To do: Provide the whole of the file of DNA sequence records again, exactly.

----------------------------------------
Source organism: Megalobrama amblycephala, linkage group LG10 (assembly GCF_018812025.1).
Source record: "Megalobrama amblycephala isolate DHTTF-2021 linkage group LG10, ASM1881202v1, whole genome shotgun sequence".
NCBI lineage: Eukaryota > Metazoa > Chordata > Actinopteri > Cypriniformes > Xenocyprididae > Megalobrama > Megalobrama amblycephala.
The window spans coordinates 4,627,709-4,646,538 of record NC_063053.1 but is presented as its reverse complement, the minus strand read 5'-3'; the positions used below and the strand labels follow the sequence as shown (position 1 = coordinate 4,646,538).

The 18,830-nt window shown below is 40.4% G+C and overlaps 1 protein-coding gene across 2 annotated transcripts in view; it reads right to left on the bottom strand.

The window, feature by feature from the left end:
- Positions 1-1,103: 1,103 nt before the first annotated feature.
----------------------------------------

Source organism: Megalobrama amblycephala, linkage group LG10 (assembly GCF_018812025.1).
Source record: "Megalobrama amblycephala isolate DHTTF-2021 linkage group LG10, ASM1881202v1, whole genome shotgun sequence".
NCBI lineage: Eukaryota > Metazoa > Chordata > Actinopteri > Cypriniformes > Xenocyprididae > Megalobrama > Megalobrama amblycephala.
The window spans coordinates 4,627,709-4,646,538 of record NC_063053.1 but is presented as its reverse complement, the minus strand read 5'-3'; the positions used below and the strand labels follow the sequence as shown (position 1 = coordinate 4,646,538).

The 18,830-nt window shown below is 40.4% G+C and overlaps 1 protein-coding gene across 2 annotated transcripts in view; it reads right to left on the bottom strand.

The window, feature by feature from the left end:
- Positions 1-1,103: 1,103 nt before the first annotated feature.